What Is an Advisory Council?

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Man leading a groupCooperative Extension has always been a volunteer-driven organization. From its earliest days, lay leaders were trusted to share research-based information with the public to help get cutting-edge practices into the hands of those who were putting them into practice. One component of that is an advisory council, where local citizens work with local staff members to think about local issues and create local solutions. Yes, we said “local” often in this statement! That’s the key to Extension’s success for more than 100 years – it’s all about understanding local needs and responding with relevant solutions. In order to do that, we need local involvement.

Having a local or county advisory council is a great way to get input for needs assessments and priority setting. These folks, who are typically appointed for two- or three-year terms of service, should be knowledgeable about specific program areas in Extension programming (like youth development, food, and nutrition, agriculture, etc.) and willing to discuss options and opportunities to address challenges of local concern.

The County Extension Director (CED) leads the process for recruiting and placing members on the local advisory council. Not sure where to start? There are documents available on the Advisory Leadership System website that include a volunteer role description and sample operating procedures. There is even a sample council member manual for counties to localize for their members. Orientation of new volunteers is an important task for the CED to ensure that everyone understands their new position and how to appropriately be involved.

A local advisory council often includes 12 to 18 members, though that number will vary from one location to another. The group usually elects a Chair and a Vice-Chair to serve as the leadership for meeting management. These council members work with the CED and the Immediate Past Chair to create the meeting agenda and plan for effective meetings.

Participating in meetings, whether face-to-face or virtual, will be a key to success for the council members. Communicating with these volunteers routinely using whatever means is agreed upon as most effective is vital. This might include mailed newsletters, emailed messaging, text messaging, or even telephone conferences or Zoom updates. Regardless of the form it takes, communication is absolutely critical for success.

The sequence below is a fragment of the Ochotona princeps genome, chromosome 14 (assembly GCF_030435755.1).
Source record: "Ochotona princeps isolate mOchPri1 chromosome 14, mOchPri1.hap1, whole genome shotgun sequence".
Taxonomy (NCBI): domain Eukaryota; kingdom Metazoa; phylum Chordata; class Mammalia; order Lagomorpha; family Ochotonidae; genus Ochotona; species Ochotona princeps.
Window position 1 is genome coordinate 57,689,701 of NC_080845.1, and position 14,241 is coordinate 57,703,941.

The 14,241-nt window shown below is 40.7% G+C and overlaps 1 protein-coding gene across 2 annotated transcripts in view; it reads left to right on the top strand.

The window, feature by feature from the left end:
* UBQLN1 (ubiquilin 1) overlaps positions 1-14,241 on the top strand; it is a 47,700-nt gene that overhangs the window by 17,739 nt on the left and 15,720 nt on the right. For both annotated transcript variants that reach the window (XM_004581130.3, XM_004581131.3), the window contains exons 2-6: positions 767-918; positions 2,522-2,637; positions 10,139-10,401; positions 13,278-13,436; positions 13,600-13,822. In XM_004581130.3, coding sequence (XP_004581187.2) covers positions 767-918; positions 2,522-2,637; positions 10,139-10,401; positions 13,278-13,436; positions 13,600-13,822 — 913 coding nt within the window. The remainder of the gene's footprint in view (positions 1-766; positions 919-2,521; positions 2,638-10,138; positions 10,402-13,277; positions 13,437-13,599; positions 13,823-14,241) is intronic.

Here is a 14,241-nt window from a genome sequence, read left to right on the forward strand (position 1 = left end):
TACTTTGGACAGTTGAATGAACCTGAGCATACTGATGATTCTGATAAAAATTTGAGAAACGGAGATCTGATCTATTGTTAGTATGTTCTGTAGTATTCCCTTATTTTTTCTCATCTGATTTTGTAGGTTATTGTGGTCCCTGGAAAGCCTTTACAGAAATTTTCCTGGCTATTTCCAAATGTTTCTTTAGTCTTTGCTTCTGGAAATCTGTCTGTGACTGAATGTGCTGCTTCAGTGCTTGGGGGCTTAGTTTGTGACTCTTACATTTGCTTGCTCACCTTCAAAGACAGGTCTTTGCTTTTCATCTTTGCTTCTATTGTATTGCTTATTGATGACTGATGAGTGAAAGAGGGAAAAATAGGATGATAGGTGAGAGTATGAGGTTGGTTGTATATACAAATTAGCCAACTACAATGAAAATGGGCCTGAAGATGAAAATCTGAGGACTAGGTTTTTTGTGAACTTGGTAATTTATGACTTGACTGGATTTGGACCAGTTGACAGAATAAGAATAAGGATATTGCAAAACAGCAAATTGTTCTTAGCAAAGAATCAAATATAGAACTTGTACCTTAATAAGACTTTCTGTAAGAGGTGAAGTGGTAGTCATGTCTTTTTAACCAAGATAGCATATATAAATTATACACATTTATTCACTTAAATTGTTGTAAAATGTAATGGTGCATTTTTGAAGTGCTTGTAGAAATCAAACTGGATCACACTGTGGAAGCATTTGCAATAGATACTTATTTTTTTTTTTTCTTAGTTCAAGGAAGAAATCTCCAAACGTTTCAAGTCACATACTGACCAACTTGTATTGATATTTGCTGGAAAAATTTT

These council members are people who have local connections and can help Extension with linkages to businesses and stakeholders in the community. They will serve as advocates to share their stories about Extension’s successes, as data gatherers to help county faculty better plan programming, and as marketers to help others know about Extension. 

Another important task for council members is connecting the local Extension advisory system to the State Advisory Council (SAC). This happens with assistance from SAC volunteers who are assigned to a small group or cluster of counties with a very specific task of communicating directly with the volunteers on the CAC. As the SAC volunteers link to local volunteers, they are positioned to share information directly with the NC State Extension Director at NC State University. This connection helps create a communication pipeline to support Extension’s philosophy of maintaining grassroots connections.

By taking a “systems approach,” local volunteers gain skills and are engaged as opportunities occur to step into district or state leadership roles for advisory activities. It sounds complex, but at its base is the idea that local citizens provide information through a network of volunteers to ensure that state Extension leadership is hearing directly from the citizens of the state. Local voices being heard at the Land Grant University – that’s the NC State Extension goal.

How are you recruiting and engaging advisory council volunteers?